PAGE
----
Uber came to disrupt the market, which it undeniable has, and in its home town of San Francisco, it has managed to disrupt one of its larger rivals — the city’s largest yellow cab company — right out of existence. By all accounts, this is the first big cab company to fall into Chapter 11 because of Uber (and Lyft, to a lesser extent).
In a letter to shareholders, Yellow Cab Co-op President Pamela Martinez wrote that the bankruptcy filing was undertaken in order to save the business.
“We are in a midst of serious financial setbacks,” Martinez wrote in a letter obtained by The San Francisco Examiner.
And Yellow Cab is not the only business that has seen its bottom line suffer terribly in the era of ridesharing; an NYC taxi medallion has lost over 40 percent of its value in the last five years, which has shut down the credit unions who financed them.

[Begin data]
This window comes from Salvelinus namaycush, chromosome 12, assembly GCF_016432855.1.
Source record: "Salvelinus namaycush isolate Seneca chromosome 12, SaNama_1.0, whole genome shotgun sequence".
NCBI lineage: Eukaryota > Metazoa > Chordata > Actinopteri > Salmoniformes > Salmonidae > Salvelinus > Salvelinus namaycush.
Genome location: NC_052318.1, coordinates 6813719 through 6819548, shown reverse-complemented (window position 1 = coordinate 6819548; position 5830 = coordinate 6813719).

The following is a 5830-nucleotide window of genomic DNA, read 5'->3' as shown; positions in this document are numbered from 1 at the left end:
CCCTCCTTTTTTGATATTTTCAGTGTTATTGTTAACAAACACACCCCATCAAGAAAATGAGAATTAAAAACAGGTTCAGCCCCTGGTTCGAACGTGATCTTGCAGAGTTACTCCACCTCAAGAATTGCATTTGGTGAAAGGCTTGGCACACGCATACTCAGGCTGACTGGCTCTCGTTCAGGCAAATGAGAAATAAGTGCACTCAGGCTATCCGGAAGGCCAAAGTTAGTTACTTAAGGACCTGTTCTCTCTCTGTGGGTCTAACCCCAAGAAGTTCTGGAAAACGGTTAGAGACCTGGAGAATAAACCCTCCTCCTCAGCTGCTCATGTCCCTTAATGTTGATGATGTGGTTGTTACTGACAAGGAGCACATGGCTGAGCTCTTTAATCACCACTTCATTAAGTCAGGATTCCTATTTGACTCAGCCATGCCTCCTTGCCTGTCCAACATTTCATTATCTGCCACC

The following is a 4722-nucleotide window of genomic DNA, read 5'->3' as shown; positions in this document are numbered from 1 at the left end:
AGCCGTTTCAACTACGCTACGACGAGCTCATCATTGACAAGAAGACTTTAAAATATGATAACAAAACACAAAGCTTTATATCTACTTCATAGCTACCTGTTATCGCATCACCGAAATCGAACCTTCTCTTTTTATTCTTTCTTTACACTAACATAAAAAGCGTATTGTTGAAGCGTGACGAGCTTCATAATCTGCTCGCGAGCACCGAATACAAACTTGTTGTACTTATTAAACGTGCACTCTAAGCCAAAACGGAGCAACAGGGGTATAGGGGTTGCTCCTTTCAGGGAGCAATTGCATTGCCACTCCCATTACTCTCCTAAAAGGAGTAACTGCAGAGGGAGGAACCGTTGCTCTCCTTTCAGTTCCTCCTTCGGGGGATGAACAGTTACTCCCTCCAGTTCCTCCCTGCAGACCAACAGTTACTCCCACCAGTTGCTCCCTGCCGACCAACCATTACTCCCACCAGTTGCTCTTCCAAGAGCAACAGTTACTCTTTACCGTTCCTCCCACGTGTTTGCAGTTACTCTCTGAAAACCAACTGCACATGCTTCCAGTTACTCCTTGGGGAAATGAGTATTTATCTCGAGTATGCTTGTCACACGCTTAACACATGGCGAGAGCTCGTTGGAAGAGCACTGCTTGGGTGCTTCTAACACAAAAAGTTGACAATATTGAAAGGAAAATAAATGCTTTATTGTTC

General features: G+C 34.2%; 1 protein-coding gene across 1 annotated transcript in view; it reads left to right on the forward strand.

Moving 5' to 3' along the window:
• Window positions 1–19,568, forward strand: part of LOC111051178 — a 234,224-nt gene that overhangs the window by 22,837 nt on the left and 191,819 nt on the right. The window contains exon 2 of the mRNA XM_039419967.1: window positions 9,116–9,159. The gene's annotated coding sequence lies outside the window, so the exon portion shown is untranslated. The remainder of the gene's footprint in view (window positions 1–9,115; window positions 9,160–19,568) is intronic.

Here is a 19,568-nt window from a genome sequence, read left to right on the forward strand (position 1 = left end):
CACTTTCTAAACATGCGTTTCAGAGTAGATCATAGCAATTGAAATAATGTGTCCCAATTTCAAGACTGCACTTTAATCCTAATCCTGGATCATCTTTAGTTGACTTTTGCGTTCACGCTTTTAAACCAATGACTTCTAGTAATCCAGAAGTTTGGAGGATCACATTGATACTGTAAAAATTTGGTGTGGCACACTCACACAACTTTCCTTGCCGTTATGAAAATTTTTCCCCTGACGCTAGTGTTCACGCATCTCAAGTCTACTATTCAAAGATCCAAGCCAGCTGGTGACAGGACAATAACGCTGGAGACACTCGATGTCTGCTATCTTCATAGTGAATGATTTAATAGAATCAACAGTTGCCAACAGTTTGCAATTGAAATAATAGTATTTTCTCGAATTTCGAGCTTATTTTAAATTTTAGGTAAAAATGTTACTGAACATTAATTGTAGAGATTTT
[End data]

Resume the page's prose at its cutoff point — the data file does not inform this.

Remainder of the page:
But as Uber is more successful, driver earnings may fall, analysts note, in which case the driver population might just move en masse back to traditional cabs.
The co-op is the largest cab company in San Francisco, with about 530 medallions. Uber and Lyft both make their home in San Fran.